Please DONATE to help with maintenance and upkeep of the Wind Repertory Project!

Variations on an Original Theme: "Enigma"

From Wind Repertory Project
Jump to navigation Jump to search
Sir Edward Elgar

Sir Edward Elgar (trans. Merlin Patterson)

This article is a stub. If you can help add information to it,
please join the WRP and visit the FAQ (left sidebar) for information.

This work bears the designation Opus 36.

General Info

Year: 1899 /
Duration: c. 30:15
Difficulty: (see Ratings for explanation)
Original Medium: Orchestra
Publisher: Merlin Patterson
Cost: Score and Parts (print) - $555.00


1. Theme & Variation I: C.A.E.
2. Variation II: H.D.S-P
3. Variation III: R.B.T.
4. Variation IV: W.M.B.
5. Variation V: R.P.A.
6. Variation VI: Ysobel
7. Variation VII: Troyte
8. Variation VIII: W.N.
9. Variation IX: Nimrod 10. Variation X: Dorabella (Intermezzo)
11. Variation XI: G.R.S.
12. Variation XII: B.G.N.
13. Variation XIII: *** (Romanza)
14. Variation XIV: E.D.U. Finale


(Needed - please join the WRP if you can help.)


None discovered thus far.

Program Notes

The Enigma Variations were written for orchestra in 1899 and bore the dedication “To My Friends Pictured Within.” The theme and fourteen variations catapulted Elgar to international acclaim. The story is told of how Elgar, returning home after a long day of giving violin lessons, sat down to unwind at the piano and tinkered by improvising. His wife commented on one of the melodies that emerged, and out of that exchange was born the concept of fashioning the original melody ... as it might be played by some of their friends in their own style. In all, fourteen people and a dog are featured in the Variations.

- Program Note by Nikk Pilato

“To My Friends Pictured Within” was Elgar’s dedication for this work for orchestra written in 1899. As only initials or nicknames were given to the variations, the work remained an enigma of its own for many years to all but the subjects and Elgar’s own circle of friends.

The theme is notable for its use of a falling seventh (an Elgarian fingerprint) and for the fact that each phrase in the opening and closing sections begins on the second beat of the bar. Variation I is a portrait of the composer’s wife, Alice. W.M. Baker, the subject of Variation IV, “a country squire, gentleman, and scholar,” is parodied by Elgar for his habit of regimenting guests at country parties. Richard P. Arnold (Variation V) was the son of Matthew Arnold and played the piano “in a self-taught manner, evading difficulties but suggesting in a mysterious way the real feeling.” George Robertson Sinclair (Variation XI), organist of Hereford Cathedral, is depicted by an episode on the banks of the Wye, when his bulldog, Dan, fell down a steep bank into the river and found his way up again. The “Nimrod” of Variation IX was Elgar’s great friend and publisher A.J. Jaeger (the name means “hunter” in German). The variation “is the record of a long summer evening talk, when my friend discoursed eloquently on the slow movements of Beethoven.” The initials E.D.U., which head Variation X1V (Finale), are a paraphrase of “Edoo,” Alice Elgar’s pet name for her husband.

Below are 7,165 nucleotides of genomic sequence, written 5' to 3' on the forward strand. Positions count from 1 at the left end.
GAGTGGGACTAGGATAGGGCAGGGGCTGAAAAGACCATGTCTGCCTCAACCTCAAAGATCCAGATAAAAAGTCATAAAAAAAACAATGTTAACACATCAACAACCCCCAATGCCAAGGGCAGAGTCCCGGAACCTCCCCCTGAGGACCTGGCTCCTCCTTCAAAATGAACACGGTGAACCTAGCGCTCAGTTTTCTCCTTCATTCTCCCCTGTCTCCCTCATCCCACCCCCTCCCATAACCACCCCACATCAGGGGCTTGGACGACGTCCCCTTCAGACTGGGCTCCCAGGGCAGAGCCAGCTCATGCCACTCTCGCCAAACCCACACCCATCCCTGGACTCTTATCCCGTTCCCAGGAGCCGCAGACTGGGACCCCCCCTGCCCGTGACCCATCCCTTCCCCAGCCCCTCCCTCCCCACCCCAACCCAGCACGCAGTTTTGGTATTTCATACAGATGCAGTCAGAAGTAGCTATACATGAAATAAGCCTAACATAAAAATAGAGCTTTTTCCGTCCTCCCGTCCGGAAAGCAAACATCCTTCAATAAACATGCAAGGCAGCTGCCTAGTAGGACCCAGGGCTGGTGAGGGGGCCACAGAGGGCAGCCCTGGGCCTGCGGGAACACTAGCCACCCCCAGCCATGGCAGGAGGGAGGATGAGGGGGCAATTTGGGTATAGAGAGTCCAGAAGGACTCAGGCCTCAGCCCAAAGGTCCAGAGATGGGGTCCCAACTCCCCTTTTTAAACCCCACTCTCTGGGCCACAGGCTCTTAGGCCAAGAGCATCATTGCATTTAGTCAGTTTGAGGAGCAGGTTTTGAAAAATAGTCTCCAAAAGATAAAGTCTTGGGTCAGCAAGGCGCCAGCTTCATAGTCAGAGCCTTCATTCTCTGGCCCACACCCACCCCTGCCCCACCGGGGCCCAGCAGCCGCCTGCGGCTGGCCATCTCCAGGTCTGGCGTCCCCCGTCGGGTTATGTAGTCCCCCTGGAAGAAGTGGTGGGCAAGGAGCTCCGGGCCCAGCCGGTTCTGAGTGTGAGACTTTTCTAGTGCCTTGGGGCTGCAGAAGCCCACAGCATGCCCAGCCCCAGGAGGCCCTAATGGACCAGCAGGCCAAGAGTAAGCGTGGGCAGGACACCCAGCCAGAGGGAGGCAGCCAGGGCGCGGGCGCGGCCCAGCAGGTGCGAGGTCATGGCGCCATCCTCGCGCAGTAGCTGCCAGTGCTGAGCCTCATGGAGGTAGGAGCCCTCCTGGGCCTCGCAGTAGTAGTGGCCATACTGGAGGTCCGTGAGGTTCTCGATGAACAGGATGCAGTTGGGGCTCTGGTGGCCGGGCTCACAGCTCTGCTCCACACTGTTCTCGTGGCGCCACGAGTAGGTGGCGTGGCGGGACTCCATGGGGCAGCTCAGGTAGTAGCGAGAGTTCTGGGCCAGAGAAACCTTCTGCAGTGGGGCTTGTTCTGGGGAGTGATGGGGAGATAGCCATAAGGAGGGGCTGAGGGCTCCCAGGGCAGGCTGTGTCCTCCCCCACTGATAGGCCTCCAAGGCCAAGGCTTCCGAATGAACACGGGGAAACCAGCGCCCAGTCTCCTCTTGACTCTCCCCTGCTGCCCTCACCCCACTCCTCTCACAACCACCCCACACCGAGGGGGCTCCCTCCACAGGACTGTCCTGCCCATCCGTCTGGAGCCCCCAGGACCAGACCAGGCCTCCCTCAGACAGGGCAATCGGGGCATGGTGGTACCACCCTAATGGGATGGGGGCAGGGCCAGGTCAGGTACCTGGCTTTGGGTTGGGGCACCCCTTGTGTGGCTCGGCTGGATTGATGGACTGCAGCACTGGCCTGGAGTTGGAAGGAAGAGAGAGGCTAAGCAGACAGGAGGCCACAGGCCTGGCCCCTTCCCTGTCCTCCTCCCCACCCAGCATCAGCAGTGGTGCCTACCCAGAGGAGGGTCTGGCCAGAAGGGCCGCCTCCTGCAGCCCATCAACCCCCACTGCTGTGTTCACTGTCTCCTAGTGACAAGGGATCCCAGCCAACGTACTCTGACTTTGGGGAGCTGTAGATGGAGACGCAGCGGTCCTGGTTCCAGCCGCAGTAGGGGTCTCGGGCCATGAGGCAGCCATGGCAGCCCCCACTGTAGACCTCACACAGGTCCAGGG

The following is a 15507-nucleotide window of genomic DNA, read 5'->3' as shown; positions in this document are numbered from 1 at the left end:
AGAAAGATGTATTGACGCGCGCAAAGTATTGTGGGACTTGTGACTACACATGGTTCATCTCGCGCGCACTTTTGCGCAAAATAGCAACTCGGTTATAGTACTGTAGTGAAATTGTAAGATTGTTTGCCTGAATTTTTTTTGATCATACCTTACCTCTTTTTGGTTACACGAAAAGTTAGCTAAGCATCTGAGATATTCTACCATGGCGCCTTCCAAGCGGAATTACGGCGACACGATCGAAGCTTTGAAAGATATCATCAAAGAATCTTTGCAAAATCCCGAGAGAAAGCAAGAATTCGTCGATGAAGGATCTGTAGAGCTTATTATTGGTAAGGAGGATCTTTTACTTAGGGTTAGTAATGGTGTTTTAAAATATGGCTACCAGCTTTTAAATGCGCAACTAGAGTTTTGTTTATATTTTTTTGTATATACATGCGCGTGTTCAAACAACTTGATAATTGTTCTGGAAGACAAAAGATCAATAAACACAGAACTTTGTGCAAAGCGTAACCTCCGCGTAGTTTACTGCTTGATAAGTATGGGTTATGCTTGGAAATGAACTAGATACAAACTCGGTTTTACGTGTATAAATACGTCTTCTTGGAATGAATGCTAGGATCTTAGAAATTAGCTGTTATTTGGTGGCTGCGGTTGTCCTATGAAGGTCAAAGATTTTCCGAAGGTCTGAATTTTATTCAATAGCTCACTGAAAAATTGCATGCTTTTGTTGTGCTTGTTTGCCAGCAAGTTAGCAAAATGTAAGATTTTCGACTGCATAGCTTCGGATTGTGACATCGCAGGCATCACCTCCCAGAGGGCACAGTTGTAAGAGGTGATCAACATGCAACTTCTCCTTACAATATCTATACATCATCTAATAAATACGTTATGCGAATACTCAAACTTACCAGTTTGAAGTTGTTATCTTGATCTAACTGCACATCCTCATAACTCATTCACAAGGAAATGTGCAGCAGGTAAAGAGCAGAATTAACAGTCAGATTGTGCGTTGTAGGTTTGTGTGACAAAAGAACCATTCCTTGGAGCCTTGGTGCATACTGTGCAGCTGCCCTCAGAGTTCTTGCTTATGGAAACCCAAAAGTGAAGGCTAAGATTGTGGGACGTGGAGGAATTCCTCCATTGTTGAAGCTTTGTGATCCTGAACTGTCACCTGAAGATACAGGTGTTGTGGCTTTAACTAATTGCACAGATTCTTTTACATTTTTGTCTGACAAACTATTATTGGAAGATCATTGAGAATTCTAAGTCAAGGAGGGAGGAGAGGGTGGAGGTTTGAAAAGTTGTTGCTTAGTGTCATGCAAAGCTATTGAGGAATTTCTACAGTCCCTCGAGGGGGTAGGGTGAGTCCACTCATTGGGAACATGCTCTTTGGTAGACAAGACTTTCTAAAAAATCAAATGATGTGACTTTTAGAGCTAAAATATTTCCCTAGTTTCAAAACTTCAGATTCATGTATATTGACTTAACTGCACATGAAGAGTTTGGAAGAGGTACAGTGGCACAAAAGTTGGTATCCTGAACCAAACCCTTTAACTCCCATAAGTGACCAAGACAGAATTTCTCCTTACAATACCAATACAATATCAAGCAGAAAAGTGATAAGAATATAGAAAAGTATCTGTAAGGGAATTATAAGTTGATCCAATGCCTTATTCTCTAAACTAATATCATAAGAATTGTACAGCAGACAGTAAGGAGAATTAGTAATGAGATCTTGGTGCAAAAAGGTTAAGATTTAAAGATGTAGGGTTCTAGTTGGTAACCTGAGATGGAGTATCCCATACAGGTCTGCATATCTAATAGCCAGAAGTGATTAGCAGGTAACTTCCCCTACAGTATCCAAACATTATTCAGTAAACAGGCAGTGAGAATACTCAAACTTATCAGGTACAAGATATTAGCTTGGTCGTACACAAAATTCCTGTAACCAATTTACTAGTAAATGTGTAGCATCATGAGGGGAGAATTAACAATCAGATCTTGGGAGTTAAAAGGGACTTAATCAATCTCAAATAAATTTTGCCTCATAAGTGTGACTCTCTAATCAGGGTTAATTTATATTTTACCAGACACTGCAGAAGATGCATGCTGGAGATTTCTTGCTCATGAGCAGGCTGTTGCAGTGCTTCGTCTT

- Program Note by Roy Stahle for the Foothill Symphonic Winds concert program, 8 December 2013

Enigma Variations is a work that consists of a theme and its variations written for orchestra by Elgar in 1898-1899. It is Elgar’s best-known large-scale composition, for both the music itself and the enigmas behind it. Elgar dedicated the piece to “my friends pictured within”, each variation being an affectionate portrayal of one of his circle of close acquaintances.

Enigma Variations was first performed at St. James’s Hall, London, on June 19, 1899, conducted by Hans Richter. Critics were at first irritated by the layer of mystification, but most praised the substance, structure, and orchestration of the work. Elgar revised the final variation, adding 100 new bars and an organ part; the new version, the one usually played today, was premiered at the Worcester Three Choirs Festival on September 13, 1899, with Elgar himself conducting. Enigma Variations has been popular ever since. It quickly achieved many international performances, from Saint Petersburg, where it delighted Alexander Glazunov and Nikolai Rimsky-Korsakov in 1904, to New York, where Gustav Mahler conducted it in 1910.

- Program Note from the West Texas A&M Wind Ensemble concert program, 11 February 2016

Commercial Discography


State Ratings

  • Louisiana: III
  • Louisiana: IV
  • Louisiana: V
  • Texas: III. (play Theme, Variation 1, & at least one from Variations 4, 5, 9, 11, & 14)
  • Texas: IV. Complete
  • Texas: V. Complete


To submit a performance please join The Wind Repertory Project

  • State University of New York, Potsdam, Symphonic Band (Brian K. Doyle, conductor) – 3 March 2020
  • University of Wisconsin – Eau Claire Wind Symphony (John R. Stewart, conductor) – 22 November 2019
  • University of Oklahoma (Norman) Wind Symphony (Shanti Simon, conductor) – 19 November 2018
  • University of Missouri, Kansas City, Wind Symphony (Steven D. Davis, conductor) – 24 April 2018
  • Cedar Park (Tx.) High School Honor Band (Steve Wessels, conductor) – 2017

Works for Winds by This Composer

Adaptable Music

All Wind Works


  • Elgar, E.; Patterson, M. Variations on an Original Theme : "Enigma" [score]. [s.n.]:[s.l.].
  • Enigma Variations, Wikipedia Accessed 24 April 2018